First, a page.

Aidan Nichols: The Ordinariates, the Pope, and the Liturgy

Fr. Aidan Nichols has made available the text of the talks he delivered at the Anglicanorum coetibus Conference in Canada. They appeared first on the Ordinariate Portal, and are offered here for your interest and discussion.

Part I may be found here.

Part II may be found here.

Here is the text of Part III (or read it on the Ordinariate Portal):

But when they come, how will they worship? Here we must treat of the Ordinariates and the question of the Liturgy. Most (suitably informed) people when they hear the phrase ‘the liturgical patrimony of Anglicanism’ will think among other things of robed choirs, harvest festivals, change-ringing, and the Service of Nine Lessons and Carols at King’s College, Cambridge. Above all, however, they will think of Thomas Cranmer. But precisely this causes a problem, not merely because Queen Mary’s judiciary had him burned as a heretic but also (and more especially) because, for recent scholarship, Cranmer belongs firmly in the camp of the Protestant Reformers not least when it comes to his liturgical creations. Cranmer wrote masterly prose, solemn, though with a tenderness the more poignant for being occasional. Many of his phrases have passed over into the common treasury of the English language, and his better known prayers, or echoes of them, have come to mind for thousands of English people at critical moments of life. But the transposition of his work into a Catholic setting is deeply problematic, above all in what concerns his Order of worship for the Eucharist, since it is in the Eucharistic Order, as I’ve already had occasion to mention in connexion with Pope Benedict’s theology, that the heart of Christian Liturgy consists.

There can be little doubt that the Order of Holy Communion in the English Prayer Book tradition – starting with 1549, and moving through 1552 to 1559 where some slight recovery of Catholic ground was modestly extended in 1662 – is hostile to ideas of Eucharistic Sacrifice and even Eucharistic Presence. At the high point of radical Protestant influence, under Edward VI, it appears to have been because Bishop Stephen Gardiner of Winchester, a conservative on the Edwardine bench of bishops, argued that the First Prayer Book was susceptible of a Catholic interpretation that Cranmer determined to embark on making a more thorough job of it in 1552. The great Anglo-Catholic liturgiologist Dom Gregory Dix describes in the final chapter of his The Shape of the Liturgy his own dismay on looking into the context of the two Edwardine Prayer Books in Cranmer’s other theological writings. ‘[I]t is only painfully and with reluctance that have brought myself to face candidly some of the facts here set out, and I cannot but fear that they will bring equal distress to others’.[1] The benign view of Cranmer’s liturgical revision taken by most High Churchmen (though isolated critical voices had never been completely lacking), and, after the Oxford Movement, by ‘Prayer Book Catholics’, was, so Dix concluded, historically unsustainable. For Cranmer the Eucharist was instituted by Christ not so that his death might be offered to the Father but with the simple aim of its being remembered by us. The Second Prayer Book is the Eucharistic counterpart of the magisterial Protestant doctrine of justification by faith alone: in Dix’s words ‘the only effective attempt ever made to give liturgical expression to [that] doctrine’.[2] Or as the then bishop of Ebbsfleet, Andrew Burnham, writes in his highly appealing study of the Liturgy, Heaven and Earth in Little Space, Cranmer was concerned to ‘consecrate the congregation and not the eucharistic elements’.[3]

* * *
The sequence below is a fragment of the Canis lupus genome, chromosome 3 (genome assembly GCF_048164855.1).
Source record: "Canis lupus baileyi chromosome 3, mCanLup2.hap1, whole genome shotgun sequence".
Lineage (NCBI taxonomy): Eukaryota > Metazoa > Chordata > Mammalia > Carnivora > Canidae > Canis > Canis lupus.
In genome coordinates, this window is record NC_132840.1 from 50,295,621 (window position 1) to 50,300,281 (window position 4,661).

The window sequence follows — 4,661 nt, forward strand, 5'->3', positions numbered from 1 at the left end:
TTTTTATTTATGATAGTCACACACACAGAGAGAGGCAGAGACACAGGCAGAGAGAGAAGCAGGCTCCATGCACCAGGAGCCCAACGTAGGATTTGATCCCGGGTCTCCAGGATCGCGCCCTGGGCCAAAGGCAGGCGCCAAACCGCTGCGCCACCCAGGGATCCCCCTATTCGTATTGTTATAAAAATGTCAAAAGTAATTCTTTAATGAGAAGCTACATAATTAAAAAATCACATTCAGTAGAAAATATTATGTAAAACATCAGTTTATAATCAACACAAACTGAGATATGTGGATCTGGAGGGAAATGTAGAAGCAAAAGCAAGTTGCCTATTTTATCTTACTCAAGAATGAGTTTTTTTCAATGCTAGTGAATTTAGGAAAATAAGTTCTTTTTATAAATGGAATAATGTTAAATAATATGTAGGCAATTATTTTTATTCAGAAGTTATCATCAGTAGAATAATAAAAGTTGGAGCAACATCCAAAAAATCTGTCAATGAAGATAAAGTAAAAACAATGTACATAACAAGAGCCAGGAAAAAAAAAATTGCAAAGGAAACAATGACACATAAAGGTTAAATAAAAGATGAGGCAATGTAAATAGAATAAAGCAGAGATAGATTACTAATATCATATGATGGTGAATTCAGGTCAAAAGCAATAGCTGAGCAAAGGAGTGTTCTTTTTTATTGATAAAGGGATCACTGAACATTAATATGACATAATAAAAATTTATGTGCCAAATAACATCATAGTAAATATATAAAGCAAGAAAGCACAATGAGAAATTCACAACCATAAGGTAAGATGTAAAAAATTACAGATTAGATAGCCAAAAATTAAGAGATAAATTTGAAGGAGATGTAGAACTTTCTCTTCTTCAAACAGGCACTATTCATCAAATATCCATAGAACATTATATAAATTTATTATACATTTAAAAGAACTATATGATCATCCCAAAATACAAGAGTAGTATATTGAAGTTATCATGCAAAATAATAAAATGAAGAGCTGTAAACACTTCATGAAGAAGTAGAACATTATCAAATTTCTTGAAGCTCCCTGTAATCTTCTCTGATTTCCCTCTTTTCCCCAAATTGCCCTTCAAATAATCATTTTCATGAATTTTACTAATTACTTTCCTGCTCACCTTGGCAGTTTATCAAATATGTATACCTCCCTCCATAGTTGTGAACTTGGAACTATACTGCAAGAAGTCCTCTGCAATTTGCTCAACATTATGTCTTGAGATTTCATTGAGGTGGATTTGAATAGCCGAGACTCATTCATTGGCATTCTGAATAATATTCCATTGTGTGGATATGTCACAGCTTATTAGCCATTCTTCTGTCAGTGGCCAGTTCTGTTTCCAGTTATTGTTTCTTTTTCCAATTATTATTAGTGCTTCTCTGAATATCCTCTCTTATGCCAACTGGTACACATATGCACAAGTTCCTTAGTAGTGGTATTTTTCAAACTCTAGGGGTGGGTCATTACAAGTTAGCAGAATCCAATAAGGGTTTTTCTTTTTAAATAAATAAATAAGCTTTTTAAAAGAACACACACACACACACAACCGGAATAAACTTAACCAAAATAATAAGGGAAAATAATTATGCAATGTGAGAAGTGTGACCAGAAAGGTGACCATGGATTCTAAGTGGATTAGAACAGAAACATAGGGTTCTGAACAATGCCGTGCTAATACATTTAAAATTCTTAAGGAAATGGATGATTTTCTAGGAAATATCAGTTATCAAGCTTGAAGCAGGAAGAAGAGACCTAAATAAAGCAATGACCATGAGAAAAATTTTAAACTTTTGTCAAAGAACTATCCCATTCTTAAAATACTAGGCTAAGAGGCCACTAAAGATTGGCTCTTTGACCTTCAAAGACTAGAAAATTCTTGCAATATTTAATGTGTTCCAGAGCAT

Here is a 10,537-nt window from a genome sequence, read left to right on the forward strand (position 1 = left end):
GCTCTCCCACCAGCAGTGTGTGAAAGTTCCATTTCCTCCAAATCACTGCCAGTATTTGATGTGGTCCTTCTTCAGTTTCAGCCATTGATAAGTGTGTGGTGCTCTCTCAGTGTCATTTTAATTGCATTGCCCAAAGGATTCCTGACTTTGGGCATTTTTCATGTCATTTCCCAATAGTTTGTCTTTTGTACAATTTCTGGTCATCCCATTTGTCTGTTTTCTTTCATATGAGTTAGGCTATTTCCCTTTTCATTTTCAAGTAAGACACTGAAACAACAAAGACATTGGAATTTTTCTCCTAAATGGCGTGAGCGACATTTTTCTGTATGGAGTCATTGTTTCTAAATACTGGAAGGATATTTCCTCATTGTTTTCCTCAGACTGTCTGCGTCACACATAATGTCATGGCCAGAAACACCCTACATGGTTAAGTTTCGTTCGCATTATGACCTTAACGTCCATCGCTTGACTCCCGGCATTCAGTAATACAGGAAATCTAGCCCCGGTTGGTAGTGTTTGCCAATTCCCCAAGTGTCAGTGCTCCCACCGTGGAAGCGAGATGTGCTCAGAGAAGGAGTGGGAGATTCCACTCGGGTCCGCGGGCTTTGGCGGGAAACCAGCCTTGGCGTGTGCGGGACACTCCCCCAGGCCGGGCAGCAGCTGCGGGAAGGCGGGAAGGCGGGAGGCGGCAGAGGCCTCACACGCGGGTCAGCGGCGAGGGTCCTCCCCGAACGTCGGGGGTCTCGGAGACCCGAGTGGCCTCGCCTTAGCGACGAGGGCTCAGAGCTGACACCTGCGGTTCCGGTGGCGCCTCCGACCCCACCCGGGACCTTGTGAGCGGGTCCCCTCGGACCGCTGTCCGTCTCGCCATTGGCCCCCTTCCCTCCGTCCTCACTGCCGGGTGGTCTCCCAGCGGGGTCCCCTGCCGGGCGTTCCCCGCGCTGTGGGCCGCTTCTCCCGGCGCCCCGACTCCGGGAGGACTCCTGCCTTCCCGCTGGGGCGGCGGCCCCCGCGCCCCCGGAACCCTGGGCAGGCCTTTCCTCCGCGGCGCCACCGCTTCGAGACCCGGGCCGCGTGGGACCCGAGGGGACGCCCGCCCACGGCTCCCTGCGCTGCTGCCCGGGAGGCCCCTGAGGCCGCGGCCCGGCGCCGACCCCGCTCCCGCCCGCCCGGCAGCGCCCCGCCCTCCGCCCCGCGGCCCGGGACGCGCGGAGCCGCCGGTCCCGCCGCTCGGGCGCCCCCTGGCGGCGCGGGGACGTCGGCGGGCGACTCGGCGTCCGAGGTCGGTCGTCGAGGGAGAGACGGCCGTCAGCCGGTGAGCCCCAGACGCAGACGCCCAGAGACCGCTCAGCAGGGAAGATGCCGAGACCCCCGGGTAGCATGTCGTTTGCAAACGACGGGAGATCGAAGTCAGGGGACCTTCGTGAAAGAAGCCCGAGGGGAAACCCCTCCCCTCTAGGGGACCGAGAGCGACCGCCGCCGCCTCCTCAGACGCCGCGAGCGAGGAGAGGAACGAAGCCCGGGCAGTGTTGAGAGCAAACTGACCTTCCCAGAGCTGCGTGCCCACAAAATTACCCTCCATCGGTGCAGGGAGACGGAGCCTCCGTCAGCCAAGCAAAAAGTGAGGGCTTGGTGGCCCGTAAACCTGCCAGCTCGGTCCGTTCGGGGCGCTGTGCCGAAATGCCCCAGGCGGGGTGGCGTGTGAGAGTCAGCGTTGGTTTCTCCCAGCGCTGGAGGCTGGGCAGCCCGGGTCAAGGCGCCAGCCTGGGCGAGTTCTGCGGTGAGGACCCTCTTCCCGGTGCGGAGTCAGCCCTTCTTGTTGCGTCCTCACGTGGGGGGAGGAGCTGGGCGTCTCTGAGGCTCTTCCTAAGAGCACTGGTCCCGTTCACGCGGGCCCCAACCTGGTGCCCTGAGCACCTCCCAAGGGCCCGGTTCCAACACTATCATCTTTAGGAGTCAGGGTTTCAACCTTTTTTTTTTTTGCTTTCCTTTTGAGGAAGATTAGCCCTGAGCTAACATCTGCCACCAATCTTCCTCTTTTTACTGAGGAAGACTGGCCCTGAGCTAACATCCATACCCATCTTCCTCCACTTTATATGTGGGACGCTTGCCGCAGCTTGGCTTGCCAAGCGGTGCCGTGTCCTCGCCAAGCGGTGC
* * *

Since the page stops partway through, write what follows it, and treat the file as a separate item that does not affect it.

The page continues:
All this explains the rise of the Anglo-Catholic demand for the supplementation of the English Prayer Book and indeed its quasi-replacement by some version of the Western Missal. As to its content, the demand was doctrinally motivated, though it often took the form of a legal argument – namely, that the proper authorities of the two provinces of the mediaeval Church which formed the Ecclesia anglicana, the Convocations of Canterbury and York, had neither initiated the Prayer Books nor even authorized them except in the sense that they advised the clergy to make use of what was sometimes referred to as ‘the Parliamentary book’.

The problem was not the Divine Office, the daily offices of Mattins and Evensong, which were generally regarded as successful adaptations to congregational worship of the ancient Offices of Matins and Lauds, on the one hand, Vespers and Compline, on the other: offices that had become in the mediaeval period mainly the occupation of monastics and cathedral canons. Nor were the ‘occasional offices’ a difficulty, except in so far as the Burial Service omitted any explicit intercession for the souls of the departed (admittedly, not a minor matter). The stumbling-block was the rite of Holy Communion, but since this was absolutely central in the Tractarian programme for a reinvigorated Church life, it became in time not a hurdle to be surmounted but a road-block requiring a diversion from the route. Doubts intensified as to whether the original Tractarians had been right in regarding the Prayer Book as fit for use when considered as a manual of Catholic prayer. After the anti-ritual legislation of the mid-Victorian era – the 1874 Public Worship Regulation Act, which saw the imprisonment of Catholic-minded clergy convicted of so-called ‘ritual offences’, for periods lasting from four months to a year – Anglo-Catholics sat ever more lightly to the Prayer Book regime. They were increasingly willing to import prayers from the Sarum Missal, or even the Roman Missal as used by Latin Catholics of their own period, especially sections of the Roman or – as they sometimes termed it, with reference to its putative early history – the ‘Gelasian’ or ‘Gregorian’ Canon. In this way they hoped to make good the deficiencies of the Prayer Book liturgy seen as an instrument for celebrating the Eucharistic Sacrifice with, as the fruit of the consecration, the Real Presence. Where congregations might grow restive on hearing hitherto unknown and technically illegal adjustments to the Book, the added prayers were recited silently, or at any rate in a low voice.